I have collected here some comments I have seen or heard about the no-interaction model, together with my response. Some of these questions and some answers can be found in Journal of Ecology, 85, 95-102 (1997) which has some articles discussing the no-interaction model.
Yes, this is actually true. But the circularity is in using data on species-richness and biomass: These are circularly dependent. That is the reason, why I called the hump so produced an artefact. If you are using quadrats of constant size for plants of variable sizes, the result will be that you will have variable number of individuals in your quadrats, and this alone is sufficient to produce the hump.
The model does not criticize the humped-back shape. Actually, no-interaction model predicts just that shape. It only says that this shape is a geometric circularity, and tells us very little about ecological interactions.
No. The model has nothing to do with self-thinning process. It does not describe growing plants, but plants that are of different size.
Perhaps the figure 1 [jpeg, 89K] of my article was misleading: Bill Gates did not provide a wider range of plant figures, and so I used only one and same.
The only connection to self-thinning theory is that the so-called -3/2 power law is derived using simple geometric reasoning which relates plant (cube) volume to the surface area occupied by plants in closed stand. I used the same geometric analogue in deriving the inverse quadratic decrease of plant number per fixed area in closed stands. No functional relation to the self-thinning law was assumed.
The model deals with plants which are of different size in different quadrats. It makes no reference to development within a single stand.
It may be that the figure [jpeg, 89K] is misleading again. The model does not change if every plant in the figure is of different species.
Species number increases statistically with increasing number of plants (sampling units). Naturally, species number cannot decrease when you increase number of sampling units, and there is always a possibility to get new species by continuing sampling. Therefore I find it surprising that some people seem to find this point (my assumption number three) hard to swallow. Moreover, any textbook of ecology will tell you the same, if not in chapter dealing with diversity, then when dealing with species-area relations in island biogeography or within stand.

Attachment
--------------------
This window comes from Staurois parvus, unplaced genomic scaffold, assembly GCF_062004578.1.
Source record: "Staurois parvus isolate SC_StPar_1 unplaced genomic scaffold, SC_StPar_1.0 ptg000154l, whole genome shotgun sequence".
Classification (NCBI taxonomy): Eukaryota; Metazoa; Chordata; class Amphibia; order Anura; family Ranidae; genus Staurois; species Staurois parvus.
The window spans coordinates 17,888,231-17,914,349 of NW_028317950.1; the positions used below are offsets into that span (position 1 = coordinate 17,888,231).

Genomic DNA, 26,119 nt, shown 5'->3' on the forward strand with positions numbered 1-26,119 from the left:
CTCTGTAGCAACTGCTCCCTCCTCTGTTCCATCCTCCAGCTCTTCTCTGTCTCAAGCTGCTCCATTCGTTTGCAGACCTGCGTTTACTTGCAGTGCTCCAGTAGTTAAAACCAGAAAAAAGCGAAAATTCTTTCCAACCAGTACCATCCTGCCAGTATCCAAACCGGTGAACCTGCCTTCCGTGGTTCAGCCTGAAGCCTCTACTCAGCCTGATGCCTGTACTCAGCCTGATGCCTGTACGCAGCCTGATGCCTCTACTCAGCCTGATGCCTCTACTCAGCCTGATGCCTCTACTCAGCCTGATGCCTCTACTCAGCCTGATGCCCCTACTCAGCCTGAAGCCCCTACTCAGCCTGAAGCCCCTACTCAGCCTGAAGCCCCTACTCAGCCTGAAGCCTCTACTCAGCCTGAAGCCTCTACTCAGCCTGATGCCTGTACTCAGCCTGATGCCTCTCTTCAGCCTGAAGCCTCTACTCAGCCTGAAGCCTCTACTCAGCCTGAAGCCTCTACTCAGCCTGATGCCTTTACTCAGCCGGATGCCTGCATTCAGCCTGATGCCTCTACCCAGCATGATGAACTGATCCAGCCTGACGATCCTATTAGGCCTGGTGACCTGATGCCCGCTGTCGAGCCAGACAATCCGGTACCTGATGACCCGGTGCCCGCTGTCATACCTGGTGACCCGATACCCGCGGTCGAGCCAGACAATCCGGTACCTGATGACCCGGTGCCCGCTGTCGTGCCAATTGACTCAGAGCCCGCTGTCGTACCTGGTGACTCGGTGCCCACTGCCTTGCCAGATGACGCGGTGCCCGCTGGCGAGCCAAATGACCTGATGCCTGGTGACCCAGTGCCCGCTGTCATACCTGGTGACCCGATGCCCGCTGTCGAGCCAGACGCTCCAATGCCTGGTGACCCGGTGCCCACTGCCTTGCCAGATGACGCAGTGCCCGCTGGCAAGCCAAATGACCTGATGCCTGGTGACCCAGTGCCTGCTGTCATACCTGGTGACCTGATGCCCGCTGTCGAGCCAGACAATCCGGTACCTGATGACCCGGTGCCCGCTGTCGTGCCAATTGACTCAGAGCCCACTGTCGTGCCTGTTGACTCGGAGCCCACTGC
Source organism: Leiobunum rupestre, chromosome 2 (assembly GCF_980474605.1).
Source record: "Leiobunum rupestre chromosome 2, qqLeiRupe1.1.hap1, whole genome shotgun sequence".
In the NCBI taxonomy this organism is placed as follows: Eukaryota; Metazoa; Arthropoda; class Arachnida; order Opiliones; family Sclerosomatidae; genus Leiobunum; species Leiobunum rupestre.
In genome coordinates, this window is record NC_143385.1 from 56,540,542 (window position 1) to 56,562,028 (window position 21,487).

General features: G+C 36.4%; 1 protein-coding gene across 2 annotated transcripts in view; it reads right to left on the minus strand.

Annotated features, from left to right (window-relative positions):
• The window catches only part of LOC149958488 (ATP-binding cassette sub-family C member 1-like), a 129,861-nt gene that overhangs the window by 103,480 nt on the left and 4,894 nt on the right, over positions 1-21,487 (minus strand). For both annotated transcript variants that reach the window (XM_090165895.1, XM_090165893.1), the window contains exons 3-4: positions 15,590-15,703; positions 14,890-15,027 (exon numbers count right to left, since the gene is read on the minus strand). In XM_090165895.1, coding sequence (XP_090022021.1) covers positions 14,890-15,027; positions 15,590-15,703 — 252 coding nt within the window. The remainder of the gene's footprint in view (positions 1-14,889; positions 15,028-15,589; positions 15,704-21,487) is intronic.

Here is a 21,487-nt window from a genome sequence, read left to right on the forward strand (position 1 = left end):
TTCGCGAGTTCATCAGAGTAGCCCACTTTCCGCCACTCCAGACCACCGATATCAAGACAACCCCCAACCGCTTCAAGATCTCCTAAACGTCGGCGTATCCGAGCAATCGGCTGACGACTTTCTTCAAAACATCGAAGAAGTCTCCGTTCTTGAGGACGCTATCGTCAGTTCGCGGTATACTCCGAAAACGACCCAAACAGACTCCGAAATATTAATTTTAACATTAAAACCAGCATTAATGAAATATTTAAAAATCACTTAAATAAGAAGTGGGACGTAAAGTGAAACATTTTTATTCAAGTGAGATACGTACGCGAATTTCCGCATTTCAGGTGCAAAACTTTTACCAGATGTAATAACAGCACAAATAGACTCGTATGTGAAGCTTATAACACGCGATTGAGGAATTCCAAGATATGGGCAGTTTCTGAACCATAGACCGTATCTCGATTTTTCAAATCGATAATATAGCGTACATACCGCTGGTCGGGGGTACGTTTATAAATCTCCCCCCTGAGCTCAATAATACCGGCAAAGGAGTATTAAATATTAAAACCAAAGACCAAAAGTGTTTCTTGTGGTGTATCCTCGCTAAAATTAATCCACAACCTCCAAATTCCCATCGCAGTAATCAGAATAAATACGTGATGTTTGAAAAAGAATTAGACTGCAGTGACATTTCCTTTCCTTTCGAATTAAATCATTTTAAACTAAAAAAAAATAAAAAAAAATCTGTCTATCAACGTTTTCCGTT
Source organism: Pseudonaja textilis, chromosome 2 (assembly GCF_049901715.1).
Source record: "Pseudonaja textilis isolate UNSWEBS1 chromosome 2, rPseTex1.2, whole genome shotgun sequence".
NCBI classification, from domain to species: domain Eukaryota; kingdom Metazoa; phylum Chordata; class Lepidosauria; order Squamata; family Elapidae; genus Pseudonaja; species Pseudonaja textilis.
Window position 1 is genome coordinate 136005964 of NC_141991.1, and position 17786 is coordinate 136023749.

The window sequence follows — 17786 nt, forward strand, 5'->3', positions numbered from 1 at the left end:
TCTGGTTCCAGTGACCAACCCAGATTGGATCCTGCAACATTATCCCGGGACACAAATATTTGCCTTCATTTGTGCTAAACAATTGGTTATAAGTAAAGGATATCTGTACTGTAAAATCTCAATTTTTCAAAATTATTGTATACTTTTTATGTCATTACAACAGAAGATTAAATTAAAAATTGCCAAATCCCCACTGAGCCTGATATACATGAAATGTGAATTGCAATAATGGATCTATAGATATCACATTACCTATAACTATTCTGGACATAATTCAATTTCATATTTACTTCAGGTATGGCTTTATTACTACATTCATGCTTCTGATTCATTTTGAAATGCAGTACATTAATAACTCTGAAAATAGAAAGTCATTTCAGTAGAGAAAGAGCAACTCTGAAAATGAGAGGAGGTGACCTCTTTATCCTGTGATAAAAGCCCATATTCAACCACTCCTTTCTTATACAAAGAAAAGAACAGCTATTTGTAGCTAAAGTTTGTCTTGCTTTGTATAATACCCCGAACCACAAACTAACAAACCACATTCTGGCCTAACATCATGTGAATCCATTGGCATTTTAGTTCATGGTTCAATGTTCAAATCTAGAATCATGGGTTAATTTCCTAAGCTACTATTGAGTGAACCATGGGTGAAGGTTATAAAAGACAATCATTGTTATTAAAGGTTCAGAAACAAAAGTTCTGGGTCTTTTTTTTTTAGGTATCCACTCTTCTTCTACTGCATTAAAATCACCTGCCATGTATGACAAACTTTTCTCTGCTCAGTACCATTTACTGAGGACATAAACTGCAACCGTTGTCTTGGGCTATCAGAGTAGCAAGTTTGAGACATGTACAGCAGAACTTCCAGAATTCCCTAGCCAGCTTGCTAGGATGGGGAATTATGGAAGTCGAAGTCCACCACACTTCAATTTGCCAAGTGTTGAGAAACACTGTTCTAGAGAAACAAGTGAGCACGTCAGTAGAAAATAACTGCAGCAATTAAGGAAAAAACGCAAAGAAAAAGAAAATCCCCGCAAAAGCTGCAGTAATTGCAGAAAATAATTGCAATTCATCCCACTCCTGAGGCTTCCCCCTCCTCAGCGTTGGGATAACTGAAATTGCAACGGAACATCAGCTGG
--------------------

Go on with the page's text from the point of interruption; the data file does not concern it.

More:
I based the model fitting in no-interaction model to Fisher's model [Fig: jpeg, 9K] of dependence between species number (S) and number of sampling units (N). This is a traditional choice, but fairly similar shapes are used in species-area curves.
No-interaction model says that you can get humped-back response as an artefact when you assume that plant shape is constant and diversity is constant. It says that if you observe the humped-back response, you don't need to assume anything more: You cannot conclude anything on diversity or ecological interactions based on observations of humped-back response.
The model does not say there are no interactions, or that diversity is constant: It only says that you cannot conclude anything about them based on the humped-back curve. Conclusion is that instead of species richness and biomass, you should study directly interactions, or diversity, or plant shape.
Life is not walking across the field, and science is not walking across the Cairngorms: You have to study systematically ecologically meaningful parameters. There is no need to try to show that the no-interaction model does not work: The model is only a mirror which shows you problems in parameters used in data. It seems that the predictions of the model do not change with relaxing some of the assumptions, as the simulations indicate.
[ front page] [ assumptions and model] [ simulations] [ what to do?] [ fitting] [ case study ]